28 Oct 2009

Midterm update on my class

My EEP100 students just took their midterm, and their median score was 10.5/15 (70 percent).

If you think you can do better, go here for the test and answer key (no peeking!)

That link also goes to the audio and video recordings of my first 16 lectures, but you can skip straight to the YouTube videos by clicking here.

As part of my plan to be the world's greatest teacher of economics, I asked the students for their feedback on my teaching (good things, bad things), what they were still confused about and what they learned.

They liked my accessible lecturing style (funny, understandable, etc.) but they disliked my disorganization (go off on tangents, no lecture notes, no textbook). Unfortunately, their likes and dislikes are related, so -- for the moment -- they are going to have to deal with broken eggs as they enjoy their omelets :)

(They were still confused about many things -- one thing for one person, a different thing for another -- and enjoyed learning how economics applies to the "real world.")

Bottom Line: Teaching is fun, but learning can be hard. For the second half of the semester, we are going to get into the good stuff, the fun stuff -- case studies of the interactions of economics and politics as related to the environment and natural resources. Stay tuned!


  1. I'm not a student anymore, but I enjoy the online lectures because you keep it simple (nearly as simple as it can be, which is hardly simple at all) relative to my micro prof, who basically taught Calculus with economic applications.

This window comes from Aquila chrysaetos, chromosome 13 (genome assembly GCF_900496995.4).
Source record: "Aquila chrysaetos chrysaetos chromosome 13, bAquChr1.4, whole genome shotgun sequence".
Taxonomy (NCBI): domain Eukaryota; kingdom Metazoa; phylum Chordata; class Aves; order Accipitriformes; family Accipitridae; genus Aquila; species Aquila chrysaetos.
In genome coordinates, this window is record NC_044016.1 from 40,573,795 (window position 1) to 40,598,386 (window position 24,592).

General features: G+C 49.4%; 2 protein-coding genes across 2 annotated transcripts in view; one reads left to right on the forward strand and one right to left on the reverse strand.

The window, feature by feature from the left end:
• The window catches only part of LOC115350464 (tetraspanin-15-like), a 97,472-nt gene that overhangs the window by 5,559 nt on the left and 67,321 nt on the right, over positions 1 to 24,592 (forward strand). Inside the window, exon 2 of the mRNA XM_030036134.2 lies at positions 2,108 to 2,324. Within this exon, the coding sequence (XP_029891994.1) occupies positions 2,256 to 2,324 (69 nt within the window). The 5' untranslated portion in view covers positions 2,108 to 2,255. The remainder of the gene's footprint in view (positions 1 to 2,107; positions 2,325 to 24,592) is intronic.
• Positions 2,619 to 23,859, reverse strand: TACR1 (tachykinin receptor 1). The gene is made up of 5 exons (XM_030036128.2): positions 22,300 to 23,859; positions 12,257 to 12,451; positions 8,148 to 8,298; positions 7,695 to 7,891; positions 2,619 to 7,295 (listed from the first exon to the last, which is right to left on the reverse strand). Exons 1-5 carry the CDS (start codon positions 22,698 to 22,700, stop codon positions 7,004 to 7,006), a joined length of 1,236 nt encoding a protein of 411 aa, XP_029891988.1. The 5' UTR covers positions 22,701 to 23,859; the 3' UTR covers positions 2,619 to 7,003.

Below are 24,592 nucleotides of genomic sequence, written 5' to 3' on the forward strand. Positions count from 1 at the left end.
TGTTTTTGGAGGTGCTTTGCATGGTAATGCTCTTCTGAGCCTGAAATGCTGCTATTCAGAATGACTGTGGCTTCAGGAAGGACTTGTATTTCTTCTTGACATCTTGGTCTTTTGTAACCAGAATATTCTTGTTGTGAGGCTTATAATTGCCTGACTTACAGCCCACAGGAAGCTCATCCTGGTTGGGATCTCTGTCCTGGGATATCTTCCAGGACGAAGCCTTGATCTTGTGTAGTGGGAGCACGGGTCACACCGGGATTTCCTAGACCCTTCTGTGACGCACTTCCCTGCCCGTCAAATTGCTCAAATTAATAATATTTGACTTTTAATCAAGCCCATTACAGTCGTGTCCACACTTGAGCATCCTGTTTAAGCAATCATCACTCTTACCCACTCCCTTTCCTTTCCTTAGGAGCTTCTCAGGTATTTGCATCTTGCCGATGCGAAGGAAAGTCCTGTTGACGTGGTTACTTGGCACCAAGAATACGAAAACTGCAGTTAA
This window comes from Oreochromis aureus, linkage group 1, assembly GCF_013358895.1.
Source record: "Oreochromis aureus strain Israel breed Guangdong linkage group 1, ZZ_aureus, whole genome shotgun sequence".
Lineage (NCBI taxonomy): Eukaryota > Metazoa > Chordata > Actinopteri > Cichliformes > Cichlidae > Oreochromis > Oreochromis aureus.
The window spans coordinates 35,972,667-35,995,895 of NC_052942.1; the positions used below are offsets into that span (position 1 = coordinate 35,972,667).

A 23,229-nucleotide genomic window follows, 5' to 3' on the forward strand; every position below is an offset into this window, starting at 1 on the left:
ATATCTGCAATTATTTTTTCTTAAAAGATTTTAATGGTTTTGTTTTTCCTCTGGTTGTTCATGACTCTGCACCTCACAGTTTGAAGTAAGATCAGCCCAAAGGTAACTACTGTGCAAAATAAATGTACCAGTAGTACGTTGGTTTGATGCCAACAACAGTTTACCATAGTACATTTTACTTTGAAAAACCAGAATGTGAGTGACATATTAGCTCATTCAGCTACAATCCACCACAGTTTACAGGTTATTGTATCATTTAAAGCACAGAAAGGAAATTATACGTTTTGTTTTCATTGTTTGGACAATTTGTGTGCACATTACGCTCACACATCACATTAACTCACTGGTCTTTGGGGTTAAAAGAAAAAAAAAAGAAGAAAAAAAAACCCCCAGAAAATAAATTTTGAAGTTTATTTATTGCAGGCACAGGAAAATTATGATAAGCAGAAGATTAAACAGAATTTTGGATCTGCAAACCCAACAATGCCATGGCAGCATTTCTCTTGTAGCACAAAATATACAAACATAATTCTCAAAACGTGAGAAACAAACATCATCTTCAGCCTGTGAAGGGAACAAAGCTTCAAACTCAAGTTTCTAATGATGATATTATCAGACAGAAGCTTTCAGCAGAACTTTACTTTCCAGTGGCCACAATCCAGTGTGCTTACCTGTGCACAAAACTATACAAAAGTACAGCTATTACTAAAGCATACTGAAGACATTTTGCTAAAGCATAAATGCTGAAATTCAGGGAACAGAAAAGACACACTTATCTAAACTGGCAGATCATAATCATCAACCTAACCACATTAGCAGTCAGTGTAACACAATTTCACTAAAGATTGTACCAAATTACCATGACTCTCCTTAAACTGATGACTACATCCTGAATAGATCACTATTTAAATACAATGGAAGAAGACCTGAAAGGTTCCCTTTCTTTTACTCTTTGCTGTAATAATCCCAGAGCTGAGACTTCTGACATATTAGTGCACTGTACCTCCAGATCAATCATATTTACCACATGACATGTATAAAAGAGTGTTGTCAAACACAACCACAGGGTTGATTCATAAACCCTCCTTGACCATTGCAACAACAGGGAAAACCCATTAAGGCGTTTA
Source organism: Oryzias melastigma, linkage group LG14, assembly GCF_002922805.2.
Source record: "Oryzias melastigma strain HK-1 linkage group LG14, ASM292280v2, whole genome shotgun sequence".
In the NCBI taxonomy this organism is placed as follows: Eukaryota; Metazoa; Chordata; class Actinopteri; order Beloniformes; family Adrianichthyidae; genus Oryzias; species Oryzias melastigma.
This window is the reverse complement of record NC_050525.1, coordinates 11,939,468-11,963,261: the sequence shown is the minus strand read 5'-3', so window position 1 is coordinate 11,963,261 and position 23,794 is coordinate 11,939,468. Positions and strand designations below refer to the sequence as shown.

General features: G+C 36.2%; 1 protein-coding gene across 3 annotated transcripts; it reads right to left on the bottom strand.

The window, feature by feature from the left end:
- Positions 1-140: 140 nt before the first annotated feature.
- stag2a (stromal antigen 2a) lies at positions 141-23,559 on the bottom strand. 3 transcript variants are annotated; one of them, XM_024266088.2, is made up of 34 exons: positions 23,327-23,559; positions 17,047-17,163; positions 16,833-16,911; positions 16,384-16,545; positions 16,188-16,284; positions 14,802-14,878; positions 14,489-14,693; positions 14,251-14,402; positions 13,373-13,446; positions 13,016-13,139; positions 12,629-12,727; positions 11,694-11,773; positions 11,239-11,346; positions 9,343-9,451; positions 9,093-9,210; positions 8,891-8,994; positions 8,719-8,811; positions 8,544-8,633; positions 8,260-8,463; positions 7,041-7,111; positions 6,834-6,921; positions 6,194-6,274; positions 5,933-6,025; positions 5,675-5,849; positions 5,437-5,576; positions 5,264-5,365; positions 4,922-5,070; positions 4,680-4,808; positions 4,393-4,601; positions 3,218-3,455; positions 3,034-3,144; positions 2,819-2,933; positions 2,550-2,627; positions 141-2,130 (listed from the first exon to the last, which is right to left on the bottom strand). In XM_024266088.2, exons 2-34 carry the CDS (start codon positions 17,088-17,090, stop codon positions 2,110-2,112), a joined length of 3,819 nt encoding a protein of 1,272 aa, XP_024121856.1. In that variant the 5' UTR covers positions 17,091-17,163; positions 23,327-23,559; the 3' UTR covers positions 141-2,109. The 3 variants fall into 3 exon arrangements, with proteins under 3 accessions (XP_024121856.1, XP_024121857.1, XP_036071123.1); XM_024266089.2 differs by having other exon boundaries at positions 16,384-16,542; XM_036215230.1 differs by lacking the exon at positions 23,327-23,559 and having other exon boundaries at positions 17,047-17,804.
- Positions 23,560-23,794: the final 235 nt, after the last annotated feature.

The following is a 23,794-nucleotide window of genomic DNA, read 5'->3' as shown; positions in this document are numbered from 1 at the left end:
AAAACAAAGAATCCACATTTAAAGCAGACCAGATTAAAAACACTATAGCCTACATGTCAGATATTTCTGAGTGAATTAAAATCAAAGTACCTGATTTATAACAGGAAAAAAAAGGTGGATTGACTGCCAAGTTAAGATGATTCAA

2. Also, based on the guest post, you have some bright kids. Far more intelligent than I was at their level.

  3. Random comment here: I referenced your "Pause for Thought" Post, in Environmental Economics in my blog today. (Check it out here http://blisspot.blogspot.com/2009/10/benefits-of-pause.html) -- I couldn't find a way to tell you there so I came to this blog...

    In any case, thanks for the inspiration!

    Outrageous joy,

  4. I'll be checking out your lectures soon. I taught high school econ., and yes, it is fun to teach. Be happy that your students are, more often than not, there because they want to be there.

    I know that doesn't feel like the case for most of them, and yet it's true. I had to teach the student on her way to Cal with a full ride, and the kid whose mother said they were, "waiting for him to turn 18" in the same class...

  5. How nice to see your exam asking for written answers instead of using the ubiquitous T/F Multiple Choice format with scanner cards. I hope your students appreciate the extra time and effort it takes to create a real exam and grade each one!


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